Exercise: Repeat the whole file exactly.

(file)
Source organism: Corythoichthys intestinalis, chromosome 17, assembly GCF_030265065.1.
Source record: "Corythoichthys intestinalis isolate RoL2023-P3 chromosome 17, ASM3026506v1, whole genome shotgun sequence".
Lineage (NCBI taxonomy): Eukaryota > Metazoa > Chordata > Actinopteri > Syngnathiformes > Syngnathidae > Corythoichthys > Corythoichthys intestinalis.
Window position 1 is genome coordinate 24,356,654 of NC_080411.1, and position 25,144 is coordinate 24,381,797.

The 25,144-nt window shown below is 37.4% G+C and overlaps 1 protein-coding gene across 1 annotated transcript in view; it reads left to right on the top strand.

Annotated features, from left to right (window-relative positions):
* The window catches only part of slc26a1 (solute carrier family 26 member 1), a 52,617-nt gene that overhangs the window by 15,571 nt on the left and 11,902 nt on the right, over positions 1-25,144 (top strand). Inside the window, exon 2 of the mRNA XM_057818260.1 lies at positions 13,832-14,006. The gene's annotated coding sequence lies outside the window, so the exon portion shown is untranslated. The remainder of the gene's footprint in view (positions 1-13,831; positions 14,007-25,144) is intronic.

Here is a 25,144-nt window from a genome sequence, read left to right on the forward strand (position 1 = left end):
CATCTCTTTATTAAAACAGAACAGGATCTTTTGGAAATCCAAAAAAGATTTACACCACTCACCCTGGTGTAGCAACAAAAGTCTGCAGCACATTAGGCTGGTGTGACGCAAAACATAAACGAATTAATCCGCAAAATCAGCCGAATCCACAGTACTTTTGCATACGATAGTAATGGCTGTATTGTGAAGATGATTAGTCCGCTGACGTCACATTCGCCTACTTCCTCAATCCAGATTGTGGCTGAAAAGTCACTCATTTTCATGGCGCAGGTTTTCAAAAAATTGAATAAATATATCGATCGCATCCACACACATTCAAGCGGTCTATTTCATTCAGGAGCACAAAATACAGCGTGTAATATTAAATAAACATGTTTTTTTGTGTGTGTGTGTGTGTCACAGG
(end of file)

Source organism: Corythoichthys intestinalis, chromosome 17, assembly GCF_030265065.1.
Source record: "Corythoichthys intestinalis isolate RoL2023-P3 chromosome 17, ASM3026506v1, whole genome shotgun sequence".
Lineage (NCBI taxonomy): Eukaryota > Metazoa > Chordata > Actinopteri > Syngnathiformes > Syngnathidae > Corythoichthys > Corythoichthys intestinalis.
Window position 1 is genome coordinate 24,356,654 of NC_080411.1, and position 25,144 is coordinate 24,381,797.

The 25,144-nt window shown below is 37.4% G+C and overlaps 1 protein-coding gene across 1 annotated transcript in view; it reads left to right on the top strand.

Annotated features, from left to right (window-relative positions):
* The window catches only part of slc26a1 (solute carrier family 26 member 1), a 52,617-nt gene that overhangs the window by 15,571 nt on the left and 11,902 nt on the right, over positions 1-25,144 (top strand). Inside the window, exon 2 of the mRNA XM_057818260.1 lies at positions 13,832-14,006. The gene's annotated coding sequence lies outside the window, so the exon portion shown is untranslated. The remainder of the gene's footprint in view (positions 1-13,831; positions 14,007-25,144) is intronic.

Here is a 25,144-nt window from a genome sequence, read left to right on the forward strand (position 1 = left end):
CATCTCTTTATTAAAACAGAACAGGATCTTTTGGAAATCCAAAAAAGATTTACACCACTCACCCTGGTGTAGCAACAAAAGTCTGCAGCACATTAGGCTGGTGTGACGCAAAACATAAACGAATTAATCCGCAAAATCAGCCGAATCCACAGTACTTTTGCATACGATAGTAATGGCTGTATTGTGAAGATGATTAGTCCGCTGACGTCACATTCGCCTACTTCCTCAATCCAGATTGTGGCTGAAAAGTCACTCATTTTCATGGCGCAGGTTTTCAAAAAATTGAATAAATATATCGATCGCATCCACACACATTCAAGCGGTCTATTTCATTCAGGAGCACAAAATACAGCGTGTAATATTAAATAAACATGTTTTTTTGTGTGTGTGTGTGTGTCACAGG